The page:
Tales Of Old Japan

Mitford Tales of Old Japan

Tales of Old Japan by A B Mitford

The new selection of prints online at Toshidama Japanese Prints takes inspiration from a book published by an English aristocrat in 1871. They are a random collection of folk tales, myths and stories from before the great modernisation of Japan and the restoration of the Meiji Emperor in 1864.

Utagawa Kunisada (1786-1865) Actors in a Scene from Ukiyozuka Hiyoku no Inazum . Oban triptych. 1861

Kunisada, Actors in a Scene from Ukiyozuka Hiyoku no Inazum ,1861

It is a charming book, and refreshingly free of the colonial overtones many of his contemporaries fell victim to when writing about other cultures.  Many of the stories will be entirely familiar to collectors of Japanese prints… The 47 Ronin and their vendetta of revenge, the Vampire Cat of Nabeshima, tales of magical foxes and badgers and a selection of children’s fairy tales, printed here for the first time in the west. Given that the eccentric Lord was an English aristocrat, there are a surprising number of stories about Edoists, common people, townsfolk. He had a fascination with the street toughs, the otokodate and devotes chapters to their exploits, whilst barely mentioning the achievements of Yoshitsune or Yoritomo.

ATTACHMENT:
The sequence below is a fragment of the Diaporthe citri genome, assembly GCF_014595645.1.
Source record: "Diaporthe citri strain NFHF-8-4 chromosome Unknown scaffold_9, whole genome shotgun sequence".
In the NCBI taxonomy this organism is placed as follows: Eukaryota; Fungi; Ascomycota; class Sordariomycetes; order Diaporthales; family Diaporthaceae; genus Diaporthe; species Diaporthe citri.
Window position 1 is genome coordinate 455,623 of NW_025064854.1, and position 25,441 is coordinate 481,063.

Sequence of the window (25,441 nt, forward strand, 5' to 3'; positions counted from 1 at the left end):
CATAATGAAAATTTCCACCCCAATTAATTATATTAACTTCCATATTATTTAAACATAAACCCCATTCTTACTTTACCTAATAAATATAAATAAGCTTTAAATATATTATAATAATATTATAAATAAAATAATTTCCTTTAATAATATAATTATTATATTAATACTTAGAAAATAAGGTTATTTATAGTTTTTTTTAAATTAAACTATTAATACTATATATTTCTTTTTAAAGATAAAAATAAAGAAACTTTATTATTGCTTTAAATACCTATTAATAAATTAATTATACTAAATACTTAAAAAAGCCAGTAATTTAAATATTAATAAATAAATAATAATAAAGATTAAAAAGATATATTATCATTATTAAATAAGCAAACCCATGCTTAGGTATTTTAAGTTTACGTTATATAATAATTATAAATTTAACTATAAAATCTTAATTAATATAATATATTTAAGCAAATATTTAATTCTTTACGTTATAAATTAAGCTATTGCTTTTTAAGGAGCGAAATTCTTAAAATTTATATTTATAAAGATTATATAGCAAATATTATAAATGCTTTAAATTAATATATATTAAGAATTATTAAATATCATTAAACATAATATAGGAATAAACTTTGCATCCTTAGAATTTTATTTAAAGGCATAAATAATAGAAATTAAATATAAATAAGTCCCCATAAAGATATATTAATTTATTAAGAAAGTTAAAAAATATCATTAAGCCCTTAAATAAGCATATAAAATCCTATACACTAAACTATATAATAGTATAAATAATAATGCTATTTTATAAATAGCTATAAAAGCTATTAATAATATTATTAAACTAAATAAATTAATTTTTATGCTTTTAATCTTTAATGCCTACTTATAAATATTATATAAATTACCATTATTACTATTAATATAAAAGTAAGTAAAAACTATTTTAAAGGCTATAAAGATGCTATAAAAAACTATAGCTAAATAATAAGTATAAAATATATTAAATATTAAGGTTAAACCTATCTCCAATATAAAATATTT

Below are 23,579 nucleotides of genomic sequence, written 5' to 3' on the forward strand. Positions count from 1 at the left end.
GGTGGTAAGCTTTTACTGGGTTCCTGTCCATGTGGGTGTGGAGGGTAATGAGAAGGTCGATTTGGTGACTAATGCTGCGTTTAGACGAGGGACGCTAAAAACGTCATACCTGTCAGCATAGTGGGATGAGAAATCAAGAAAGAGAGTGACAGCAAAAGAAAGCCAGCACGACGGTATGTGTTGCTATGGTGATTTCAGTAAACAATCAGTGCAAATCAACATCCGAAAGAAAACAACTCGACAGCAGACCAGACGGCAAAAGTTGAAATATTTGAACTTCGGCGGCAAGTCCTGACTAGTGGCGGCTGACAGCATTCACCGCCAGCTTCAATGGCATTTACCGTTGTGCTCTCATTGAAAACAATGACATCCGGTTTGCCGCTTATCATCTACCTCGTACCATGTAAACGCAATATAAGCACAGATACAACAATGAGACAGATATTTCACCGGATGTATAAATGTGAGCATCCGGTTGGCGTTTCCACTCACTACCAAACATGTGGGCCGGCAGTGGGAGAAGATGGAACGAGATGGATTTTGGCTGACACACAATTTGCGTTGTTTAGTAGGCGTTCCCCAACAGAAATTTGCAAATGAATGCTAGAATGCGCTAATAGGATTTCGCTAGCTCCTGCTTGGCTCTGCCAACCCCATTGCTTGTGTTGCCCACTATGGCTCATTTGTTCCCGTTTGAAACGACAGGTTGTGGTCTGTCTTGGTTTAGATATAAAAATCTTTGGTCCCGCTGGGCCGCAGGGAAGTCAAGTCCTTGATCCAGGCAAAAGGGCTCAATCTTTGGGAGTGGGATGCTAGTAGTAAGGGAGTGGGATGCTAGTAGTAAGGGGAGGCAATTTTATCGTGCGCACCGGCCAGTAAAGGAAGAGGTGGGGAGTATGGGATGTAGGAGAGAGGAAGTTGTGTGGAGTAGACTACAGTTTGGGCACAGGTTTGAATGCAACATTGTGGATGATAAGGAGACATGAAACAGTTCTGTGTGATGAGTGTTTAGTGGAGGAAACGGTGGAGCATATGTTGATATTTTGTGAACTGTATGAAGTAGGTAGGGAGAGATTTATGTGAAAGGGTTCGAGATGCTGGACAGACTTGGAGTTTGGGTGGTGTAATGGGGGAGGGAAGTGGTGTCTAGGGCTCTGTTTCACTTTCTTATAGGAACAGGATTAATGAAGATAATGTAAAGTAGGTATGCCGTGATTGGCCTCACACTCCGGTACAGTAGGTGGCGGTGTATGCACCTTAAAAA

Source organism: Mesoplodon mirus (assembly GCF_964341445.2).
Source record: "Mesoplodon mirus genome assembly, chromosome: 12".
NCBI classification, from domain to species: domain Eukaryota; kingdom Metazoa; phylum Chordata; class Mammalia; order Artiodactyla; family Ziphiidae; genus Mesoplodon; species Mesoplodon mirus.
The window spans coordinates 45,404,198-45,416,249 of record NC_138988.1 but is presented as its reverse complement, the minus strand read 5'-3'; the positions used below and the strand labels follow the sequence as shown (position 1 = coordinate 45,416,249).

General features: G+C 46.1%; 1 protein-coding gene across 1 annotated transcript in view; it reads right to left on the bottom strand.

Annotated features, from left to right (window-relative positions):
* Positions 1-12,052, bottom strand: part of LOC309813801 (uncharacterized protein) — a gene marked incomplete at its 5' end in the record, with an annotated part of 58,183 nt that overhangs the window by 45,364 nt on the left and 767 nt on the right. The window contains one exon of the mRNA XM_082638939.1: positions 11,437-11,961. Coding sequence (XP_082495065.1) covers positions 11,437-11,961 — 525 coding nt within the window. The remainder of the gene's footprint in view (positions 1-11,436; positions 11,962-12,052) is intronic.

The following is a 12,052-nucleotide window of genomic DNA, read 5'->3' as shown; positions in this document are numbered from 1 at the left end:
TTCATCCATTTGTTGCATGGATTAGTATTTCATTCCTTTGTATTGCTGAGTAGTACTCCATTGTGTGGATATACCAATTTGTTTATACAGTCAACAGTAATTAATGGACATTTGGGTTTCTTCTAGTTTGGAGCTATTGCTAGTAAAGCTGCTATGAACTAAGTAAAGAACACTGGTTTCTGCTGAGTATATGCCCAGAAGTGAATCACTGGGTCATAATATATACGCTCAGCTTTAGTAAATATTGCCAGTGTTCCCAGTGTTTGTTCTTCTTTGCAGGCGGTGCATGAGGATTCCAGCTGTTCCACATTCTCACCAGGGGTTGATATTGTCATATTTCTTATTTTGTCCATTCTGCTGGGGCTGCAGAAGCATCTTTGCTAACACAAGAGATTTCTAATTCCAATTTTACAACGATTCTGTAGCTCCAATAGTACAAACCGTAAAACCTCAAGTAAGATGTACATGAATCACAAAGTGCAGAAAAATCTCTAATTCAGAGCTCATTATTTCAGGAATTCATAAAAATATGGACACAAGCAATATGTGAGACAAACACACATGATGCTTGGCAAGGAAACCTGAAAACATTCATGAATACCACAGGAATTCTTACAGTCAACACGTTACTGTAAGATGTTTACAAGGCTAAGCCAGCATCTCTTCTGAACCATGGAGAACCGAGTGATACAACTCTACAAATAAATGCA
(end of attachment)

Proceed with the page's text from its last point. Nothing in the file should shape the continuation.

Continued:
Algernon Freeman-Mitford, 1st Baron Redesdale

Algernon Freeman-Mitford, 1st Baron Redesdale

Algernon Bertram Freeman-Mitford, 1st Baron Redesdale, GCVO, KCB, DL (24 February 1837 – 17 August 1916) was a British diplomat, collector and writer. He is famous because he was the grandfather of the more famous Mitford sisters. 1st Baron Redesdale went to Japan as a secretary to the British Legation as the Imperial power in Japan was shifting from Kyoto to Edo. In other words, Mitford was there at the point of the accession of the Meiji Restoration. Whilst serving in Japan at such a delicate time in the country’s history, Redesdale became friendly with the brilliant scholar, author and diplomatist E M Satow. It was probably under Satow’s influence that he began his account of Japanese folklore.

Yoshitsuya. Cat Witch.